Fetuses smile for carrots but frown for kale, new ultrasound study finds


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It’s often a struggle to get children (and adults) to eat their leafy greens, but a new study out of the U.K. suggests flavour preference may develop long before childhood.

Published this month, a study of 100 pregnant women has provided a first-ever look at how fetuses react to flavour in real time.

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Using ultrasound technology, researchers in England examined the facial reactions of fetuses exposed to both carrot and kale flavours. The fetuses exposed to carrot appeared to smile or laugh, while those exposed to kale appeared to scowl or frown.

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Researchers divided the pregnant women into three groups: 35 women who ingested a capsule containing the equivalent of one medium sized carrot, 34 women who consumed a capsule equivalent to 100 grams of kale and 30 women who did not have either.

Powdered versions of the foods in capsule form were used during the study to prevent the vegetable’s flavour becoming diluted in the mother’s body. (One of the researchers also said several women taking part in the study couldn’t stand the taste of kale.)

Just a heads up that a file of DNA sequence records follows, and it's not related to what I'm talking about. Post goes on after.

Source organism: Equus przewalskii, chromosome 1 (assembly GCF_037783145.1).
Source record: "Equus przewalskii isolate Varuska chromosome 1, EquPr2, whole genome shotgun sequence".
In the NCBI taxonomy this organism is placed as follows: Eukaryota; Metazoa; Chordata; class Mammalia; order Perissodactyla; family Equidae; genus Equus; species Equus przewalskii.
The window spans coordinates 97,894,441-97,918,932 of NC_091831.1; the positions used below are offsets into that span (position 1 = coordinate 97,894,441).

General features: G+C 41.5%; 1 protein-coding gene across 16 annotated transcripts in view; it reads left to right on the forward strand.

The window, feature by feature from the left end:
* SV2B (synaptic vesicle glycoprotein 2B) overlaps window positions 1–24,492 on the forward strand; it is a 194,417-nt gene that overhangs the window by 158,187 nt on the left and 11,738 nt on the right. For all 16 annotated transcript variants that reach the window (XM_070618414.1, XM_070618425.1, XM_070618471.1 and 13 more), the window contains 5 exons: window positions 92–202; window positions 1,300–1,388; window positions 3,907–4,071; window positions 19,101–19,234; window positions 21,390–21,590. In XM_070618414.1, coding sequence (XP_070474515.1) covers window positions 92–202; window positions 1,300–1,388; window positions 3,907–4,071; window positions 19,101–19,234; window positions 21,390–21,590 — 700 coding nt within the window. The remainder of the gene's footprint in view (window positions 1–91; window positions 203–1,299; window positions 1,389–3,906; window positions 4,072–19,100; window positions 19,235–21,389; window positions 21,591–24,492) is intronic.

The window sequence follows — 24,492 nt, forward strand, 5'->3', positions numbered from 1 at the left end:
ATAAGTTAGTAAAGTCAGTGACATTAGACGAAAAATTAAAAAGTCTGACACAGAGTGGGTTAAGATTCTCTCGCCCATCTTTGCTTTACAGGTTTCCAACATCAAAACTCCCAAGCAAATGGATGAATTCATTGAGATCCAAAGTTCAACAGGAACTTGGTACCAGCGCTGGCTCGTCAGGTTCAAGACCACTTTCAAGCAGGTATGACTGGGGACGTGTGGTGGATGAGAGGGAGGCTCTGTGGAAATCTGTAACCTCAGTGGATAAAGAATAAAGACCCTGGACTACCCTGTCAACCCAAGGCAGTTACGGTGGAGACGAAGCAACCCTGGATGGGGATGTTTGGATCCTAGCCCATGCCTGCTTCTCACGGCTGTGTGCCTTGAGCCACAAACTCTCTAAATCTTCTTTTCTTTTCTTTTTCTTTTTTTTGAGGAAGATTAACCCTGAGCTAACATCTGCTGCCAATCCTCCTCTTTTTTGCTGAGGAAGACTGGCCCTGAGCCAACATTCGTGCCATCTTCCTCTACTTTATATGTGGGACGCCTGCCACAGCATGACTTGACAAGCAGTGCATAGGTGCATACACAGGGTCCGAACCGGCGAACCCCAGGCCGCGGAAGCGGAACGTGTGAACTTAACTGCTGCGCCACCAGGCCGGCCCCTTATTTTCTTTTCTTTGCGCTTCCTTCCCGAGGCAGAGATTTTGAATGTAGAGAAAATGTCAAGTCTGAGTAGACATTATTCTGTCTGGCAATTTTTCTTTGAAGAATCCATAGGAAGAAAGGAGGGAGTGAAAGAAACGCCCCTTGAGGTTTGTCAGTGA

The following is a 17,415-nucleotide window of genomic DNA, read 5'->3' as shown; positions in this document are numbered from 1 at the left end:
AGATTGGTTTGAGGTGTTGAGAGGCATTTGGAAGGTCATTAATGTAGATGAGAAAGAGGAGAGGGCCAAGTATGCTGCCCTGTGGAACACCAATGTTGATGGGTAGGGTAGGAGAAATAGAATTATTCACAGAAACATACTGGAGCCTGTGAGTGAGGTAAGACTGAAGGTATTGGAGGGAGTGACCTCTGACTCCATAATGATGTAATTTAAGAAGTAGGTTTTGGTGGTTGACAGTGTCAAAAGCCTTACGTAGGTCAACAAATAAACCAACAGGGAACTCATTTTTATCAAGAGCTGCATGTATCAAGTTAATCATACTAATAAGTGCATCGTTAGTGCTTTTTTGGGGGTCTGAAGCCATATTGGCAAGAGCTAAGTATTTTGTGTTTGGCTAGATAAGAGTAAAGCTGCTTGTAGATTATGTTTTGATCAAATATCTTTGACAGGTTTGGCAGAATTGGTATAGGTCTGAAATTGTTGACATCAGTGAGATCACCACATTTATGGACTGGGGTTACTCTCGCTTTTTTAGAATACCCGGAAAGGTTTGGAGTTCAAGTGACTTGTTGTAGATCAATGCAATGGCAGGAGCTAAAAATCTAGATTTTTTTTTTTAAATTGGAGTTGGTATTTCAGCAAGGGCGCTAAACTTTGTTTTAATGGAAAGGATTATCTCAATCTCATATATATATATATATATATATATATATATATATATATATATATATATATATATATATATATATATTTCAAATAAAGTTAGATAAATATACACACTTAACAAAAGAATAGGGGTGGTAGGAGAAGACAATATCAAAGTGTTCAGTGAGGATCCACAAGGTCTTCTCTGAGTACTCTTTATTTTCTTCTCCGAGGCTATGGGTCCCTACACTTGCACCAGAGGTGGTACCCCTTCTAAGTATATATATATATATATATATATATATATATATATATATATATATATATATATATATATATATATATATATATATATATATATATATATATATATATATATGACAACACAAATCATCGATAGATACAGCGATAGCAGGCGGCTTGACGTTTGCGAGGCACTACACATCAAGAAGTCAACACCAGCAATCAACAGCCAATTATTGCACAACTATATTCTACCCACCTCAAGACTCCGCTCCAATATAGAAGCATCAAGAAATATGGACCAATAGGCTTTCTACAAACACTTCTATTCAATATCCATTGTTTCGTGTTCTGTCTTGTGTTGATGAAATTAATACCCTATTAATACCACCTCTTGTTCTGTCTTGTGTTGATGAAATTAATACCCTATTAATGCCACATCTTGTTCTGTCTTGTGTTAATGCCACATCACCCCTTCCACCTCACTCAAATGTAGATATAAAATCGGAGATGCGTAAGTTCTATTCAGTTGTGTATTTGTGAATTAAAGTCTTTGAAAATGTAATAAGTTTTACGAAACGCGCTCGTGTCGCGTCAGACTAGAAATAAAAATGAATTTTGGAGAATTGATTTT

All of the fetuses were studied between 32 and 36 weeks of the gestational period.

Twenty minutes after consumption, the research team completed 4D ultrasound scans to view fetal facial expressions. The fetuses exposed to carrot showed showed “laughter-face” responses, while the kale-exposed fetuses showed a higher prevalence of “cry-face” responses.

An ultrasound scan of a fetus that appears to be smiling.

A 4D ultrasound scan of one fetus exposed to carrot. FM6 indicates a “cheek raiser,” while FM12 indicates a “lip-corner puller.”.

Researchers at Durham University in Northeast England

An ultrasound scan of a fetus that appears to be scowling.

A 4D ultrasound scan of one fetus exposed to kale. The FM11 indicates a “nasolabial furrow,” while FM16 indicates a “lower-lip depressor.”.

Researchers at Durham University in Northeast England

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Preexisting studies have found that amniotic fluid surrounding fetuses can have different smells and tastes depending on the pregnant person’s diet. While fetuses do not directly eat, they inhale and swallow amniotic fluid in the womb.

Researchers of the study are now proposing, based on these findings, that repeated exposure to certain flavours in the womb may be a factor in establishing food preferences after birth.

The thought is that if a fetus were routinely exposed to a vegetable like kale while in the womb, they may be more likely to tolerate or enjoy it later in life.

Further research is still needed to determine definitively if fetuses are capable of experiencing emotions, likes and dislikes, but this is a start in possibly helping uncover why some of us like certain foods and others don’t.

© 2022 Global News, a division of Corus Entertainment Inc.

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